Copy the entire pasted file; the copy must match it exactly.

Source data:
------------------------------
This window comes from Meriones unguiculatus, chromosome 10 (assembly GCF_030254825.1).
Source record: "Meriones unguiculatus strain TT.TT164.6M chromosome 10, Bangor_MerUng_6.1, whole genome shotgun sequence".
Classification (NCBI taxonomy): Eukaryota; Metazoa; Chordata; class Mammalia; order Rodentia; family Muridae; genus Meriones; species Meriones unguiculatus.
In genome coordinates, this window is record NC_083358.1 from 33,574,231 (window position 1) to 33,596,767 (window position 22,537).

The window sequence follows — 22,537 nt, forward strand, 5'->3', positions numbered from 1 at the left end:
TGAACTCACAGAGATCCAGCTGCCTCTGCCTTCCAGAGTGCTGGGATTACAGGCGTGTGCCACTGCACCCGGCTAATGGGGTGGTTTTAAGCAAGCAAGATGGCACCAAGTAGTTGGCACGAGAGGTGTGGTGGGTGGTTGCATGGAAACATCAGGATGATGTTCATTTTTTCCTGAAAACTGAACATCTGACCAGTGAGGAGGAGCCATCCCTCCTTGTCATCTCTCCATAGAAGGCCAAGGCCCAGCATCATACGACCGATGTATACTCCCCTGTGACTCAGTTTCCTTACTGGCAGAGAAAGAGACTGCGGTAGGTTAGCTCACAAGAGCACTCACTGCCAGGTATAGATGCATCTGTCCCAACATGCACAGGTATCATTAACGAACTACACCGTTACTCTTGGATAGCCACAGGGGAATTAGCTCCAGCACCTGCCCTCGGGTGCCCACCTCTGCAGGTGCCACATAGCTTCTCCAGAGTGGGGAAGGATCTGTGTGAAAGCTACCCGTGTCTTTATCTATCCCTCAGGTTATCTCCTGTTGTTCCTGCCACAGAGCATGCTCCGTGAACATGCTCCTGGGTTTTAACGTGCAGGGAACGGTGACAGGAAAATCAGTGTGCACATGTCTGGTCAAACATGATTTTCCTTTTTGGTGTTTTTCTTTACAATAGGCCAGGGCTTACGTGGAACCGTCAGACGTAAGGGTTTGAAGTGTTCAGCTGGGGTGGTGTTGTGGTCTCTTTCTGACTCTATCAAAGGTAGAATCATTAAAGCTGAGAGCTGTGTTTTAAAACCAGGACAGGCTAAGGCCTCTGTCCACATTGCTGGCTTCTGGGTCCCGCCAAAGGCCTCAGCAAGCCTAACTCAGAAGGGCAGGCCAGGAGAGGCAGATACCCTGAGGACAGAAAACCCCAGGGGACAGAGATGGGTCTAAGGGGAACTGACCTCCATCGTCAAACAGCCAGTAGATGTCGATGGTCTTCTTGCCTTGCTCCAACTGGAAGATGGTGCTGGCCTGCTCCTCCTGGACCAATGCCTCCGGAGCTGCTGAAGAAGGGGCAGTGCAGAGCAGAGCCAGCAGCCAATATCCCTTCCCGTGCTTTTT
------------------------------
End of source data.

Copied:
This window comes from Meriones unguiculatus, chromosome 10 (assembly GCF_030254825.1).
Source record: "Meriones unguiculatus strain TT.TT164.6M chromosome 10, Bangor_MerUng_6.1, whole genome shotgun sequence".
Classification (NCBI taxonomy): Eukaryota; Metazoa; Chordata; class Mammalia; order Rodentia; family Muridae; genus Meriones; species Meriones unguiculatus.
In genome coordinates, this window is record NC_083358.1 from 33,574,231 (window position 1) to 33,596,767 (window position 22,537).

The window sequence follows — 22,537 nt, forward strand, 5'->3', positions numbered from 1 at the left end:
TGAACTCACAGAGATCCAGCTGCCTCTGCCTTCCAGAGTGCTGGGATTACAGGCGTGTGCCACTGCACCCGGCTAATGGGGTGGTTTTAAGCAAGCAAGATGGCACCAAGTAGTTGGCACGAGAGGTGTGGTGGGTGGTTGCATGGAAACATCAGGATGATGTTCATTTTTTCCTGAAAACTGAACATCTGACCAGTGAGGAGGAGCCATCCCTCCTTGTCATCTCTCCATAGAAGGCCAAGGCCCAGCATCATACGACCGATGTATACTCCCCTGTGACTCAGTTTCCTTACTGGCAGAGAAAGAGACTGCGGTAGGTTAGCTCACAAGAGCACTCACTGCCAGGTATAGATGCATCTGTCCCAACATGCACAGGTATCATTAACGAACTACACCGTTACTCTTGGATAGCCACAGGGGAATTAGCTCCAGCACCTGCCCTCGGGTGCCCACCTCTGCAGGTGCCACATAGCTTCTCCAGAGTGGGGAAGGATCTGTGTGAAAGCTACCCGTGTCTTTATCTATCCCTCAGGTTATCTCCTGTTGTTCCTGCCACAGAGCATGCTCCGTGAACATGCTCCTGGGTTTTAACGTGCAGGGAACGGTGACAGGAAAATCAGTGTGCACATGTCTGGTCAAACATGATTTTCCTTTTTGGTGTTTTTCTTTACAATAGGCCAGGGCTTACGTGGAACCGTCAGACGTAAGGGTTTGAAGTGTTCAGCTGGGGTGGTGTTGTGGTCTCTTTCTGACTCTATCAAAGGTAGAATCATTAAAGCTGAGAGCTGTGTTTTAAAACCAGGACAGGCTAAGGCCTCTGTCCACATTGCTGGCTTCTGGGTCCCGCCAAAGGCCTCAGCAAGCCTAACTCAGAAGGGCAGGCCAGGAGAGGCAGATACCCTGAGGACAGAAAACCCCAGGGGACAGAGATGGGTCTAAGGGGAACTGACCTCCATCGTCAAACAGCCAGTAGATGTCGATGGTCTTCTTGCCTTGCTCCAACTGGAAGATGGTGCTGGCCTGCTCCTCCTGGACCAATGCCTCCGGAGCTGCTGAAGAAGGGGCAGTGCAGAGCAGAGCCAGCAGCCAATATCCCTTCCCGTGCTTTTT